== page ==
Want to be effective? Do this simple thing

The one little secret to superb communication

If you aim for clever, you will draw applause. If you aim for clear, you will draw action.

Photo Credit: Aussie Assault via Compfight cc

I was recently listening to a training piece by Michael Hyatt where he mentioned ‘being clear over clever”.

Hmmm. Insightful.

Wonder how many instances of communication we can count when we have all struggled with this. Whether at home or at work. Whether it’s writing a marketing piece, and email, or just persuading a client or friend. Heck…even when I am trying to convince my daughter to listen to me!

Every day, countless meetings are held in companies all over the world without any real work getting done. Every day, people are having ‘heart-to-heart’ conversations without getting any breakthrough to their issues. Marketing campaigns are going down the drain, negotiations are hitting dead-ends, and relationships are broken.

At least, some of it can be attributed to sacrificing clarity for cleverness in communication.

Here’s why this is important…..

  1. Being clever is a sign of ego-massage, being clear is a sign of maturity.

People who try to appear too clever usually are too self-occupied – so much that they forget why they opened their mouth (or presentation software or sales copy or email) in the first place. Adding value, solving a problem, finding a solution – these are not high on their priority list.

On the other hand, “clear people” are impatient to get to the heart of the matter, to gain forward movement. They have no time to waste on shining their ego at others’ expense.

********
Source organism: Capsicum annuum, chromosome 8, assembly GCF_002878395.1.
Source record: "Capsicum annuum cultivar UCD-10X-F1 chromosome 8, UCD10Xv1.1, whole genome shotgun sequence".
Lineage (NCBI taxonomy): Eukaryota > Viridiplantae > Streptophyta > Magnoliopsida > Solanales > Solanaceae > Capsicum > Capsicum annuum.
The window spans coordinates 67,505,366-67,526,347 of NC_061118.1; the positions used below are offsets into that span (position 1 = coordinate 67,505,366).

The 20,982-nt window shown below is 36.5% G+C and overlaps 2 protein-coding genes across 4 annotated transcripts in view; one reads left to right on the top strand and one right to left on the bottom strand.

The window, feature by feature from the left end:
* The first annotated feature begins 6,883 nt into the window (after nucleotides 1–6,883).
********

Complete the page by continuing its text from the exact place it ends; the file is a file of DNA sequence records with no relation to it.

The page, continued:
1. ‘Clever’ is junk-food, ‘clear’ is water

Here’s what I mean. A double-sized burger satisfies your cravings in the moment, but leave you feeling bloated and malnourished.

A glass of water, on the other hand, is as simple and bare-bones as it comes, but is life-giving and absolutely essential.

 

  1. ‘Clever’ relies on crossed-fingers, ‘clear’ leads to joining hands

If your communication is not clear and does not give a clear call to action, you will have to rely on hope and prayers to achieve what you want. Whereas when a message is crystal clear and easily understood, it inspires confident partnerships and accelerated action.

 

 

How to be clear vs. clever

 

  1. Aim for Less, but Better

I am in love with this idea from Dieter Rams ( I wrote about its amazing utility for personal productivity in this post)

Always be thinking about how to convey the most pertinent information in as few words as possible. Cut out all jargon and all the paraphernalia to boil down ideas to their very essence. Let there be no doubt about what you say in people’s minds.

 

  1. First, hit the bull’s eye

Get to the heart of the matter quickly. No beating around the bush for a long time. Yes, it’s important to set the stage; yes, it’s critical to pique curiosity in others for what you are about to say – but don’t drag it and get mired in non-essential fluff.

 

  1. Always, be mindful

It’s usually not what people say, but how they say it that makes all the difference. Saying the right things, and saying things right happens only with deep awareness about yourself and others.

First, get clarity for yourself about what you want to say and how you want to say it. Then, think about who you are talking to – what are they going thru? How are they going to perceive what you say? What should you say such that they get your message, in a way that inspires positive action?

 

Remember, if you aim for clever, you will draw applause. If you aim for clear, you will draw action.

Please note: I reserve the right to delete comments that are offensive or off-topic.

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